Beef Tagine with Green Olives

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This recipe and others can be found in the following article:

Moroccan Tagines

by Nancy Gerlach 


Tagines or tajines are wonderfully aromatic North African stews that combine meats, poultry, chicken, or fish with fruits, vegetables and a large variety of spices. The centerpiece of Moroccan meals, there are literally hundreds of traditional tagines as well as many regional variations 

Beef Tagine with Green Olives 


1 1/2 pounds stewing beef, cut in 1-inch pieces
1 teaspoon ground paprika
1 teaspoon ground cayenne chile
1 teaspoon ground cinnamon
1/2 teaspoon ground ginger
2 cloves garlic, crushed
1/4 cup extra-virgin olive oil
2 tablespoons tomato puree
4 shallots, quartered
1 large potato, cubed
2 large carrots, diced
1 can chopped tomatoes
2 tablespoons chopped fresh flat leaf parsley
1/2 cup pitted green olives


Mix the paprika, cayenne, cinnamon, ginger, and garlic in two tablespoons of the olive oil and tomato in a large bowl. Add the beef and toss to coat. Cover and marinate in the refrigerator overnight,

Heat the remaining oil in the bottom of the tagine or skillet and fry the shallots, potaotes, and carrots until they begin to color. Remove.

Add the beef and brown on all sides. Return the vegetables to the tagine along with the chopped tomatoes and any remaining marinade. Cover and cook over a low heat for 3 to 4 hours or until the beef is tender.

Add the parsley, season with salt, and stir in the olives. Continue cooking for 15 minutes.

Serve this tagine with plain couscous.

Chap Chee (Korean Mixed Vegetables with Beef and Vermicelli Noodles)

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This recipe and others can be found in the following article:

 Oodles and Oodles of Asian Noodles

by Nancy Gerlach, Food Editor Emeritus 


  • 3/4 pound flank or sirloin steak, trimmed and thinly sliced against the grain in strips 2-inches wide

  • 1/4 cup dried wood ear mushrooms

  • 4 ounces vermicelli noodles

  • 3 tablespoons vegetable oil

  • 4 cloves garlic, sliced

  • 1 tablespoon grated ginger

  • 4 green onions, finely chopped including some of the greens

  • 4 Thai chiles, stems removed, minced or substitute serrano or jalapeño chiles

  • 1 small carrot, julienne cut in 3-inch long pieces

  • 1 small red bell pepper, julienne cut in 3-inch long pieces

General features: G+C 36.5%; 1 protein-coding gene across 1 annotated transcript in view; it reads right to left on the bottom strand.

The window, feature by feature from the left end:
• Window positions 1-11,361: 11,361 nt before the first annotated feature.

• 1 1/2 cups chopped fresh spinach

  • 1/2 cup straw mushrooms

  • 1/2 cup bean sprouts

  • Garnish: Chopped fresh cilantro

  • Toasted sesame seeds




    • 1/4 cup soy sauce

    • 2 tablespoons sugar

    • 1 tablespoon sesame seed oil

    • 1/2 teaspoon freshly ground black pepper


    • 1 tablespoon soy sauce

    • 1 tablespoon sugar

    • 1 green onion, chopped

    • 1 teaspoon minced garlic

    • 1 teaspoon sesame seed oil


  • Instructions

    Combine all the ingredients for the marinade in a bowl and add the beef. Toss to coat and marinate at room temperature for 30 minutes.

    Place the wood ears in a bowl and cover with warm water. Allow the mushrooms to steep for 30 minutes to soften. Drain the mushrooms and discard the water.

    Cook the noodles according to the directions on the package, drain and keep warm.

    Combine all the sauce ingredients in a bowl and stir to mix.

    Heat a wok or heavy skillet over medium-high heat, add the oil and when hot, add the meat and quickly stir-fry until browned, about 2 minutes. Remove and keep warm.

    Add the garlic and ginger to the wok and stir-fry until fragrant. Add the onions and chiles and stir-fry for an additional 2 minutes. Next add the carrots, bell peppers, and spinach and stir-fry for 2 more minutes.

    Stir the sauce into the wok and add the noodles. Continue to stir-fry until the noodles absorb the sauce. Return the beef and cook until all ingredients are hot.

    To serve, place the Chap Chee on a large serving platter, garnish with the cilantro and sesame seeds and serve with the kimchi on the side.

    Barbecued Beef Ribs, Chipotle Texas-Style

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    This recipe is part of a five-part series devoted to chipotles–those many varieties of smoked chiles. You can go here to start reading–and cooking with–chipotles of all kinds.


    For the Ribs:

    3 pounds beef ribs
    1 Bottle Chipotle Texas Sabroso Southern Rib Rub, buy here
    Soak pecan wood chips in water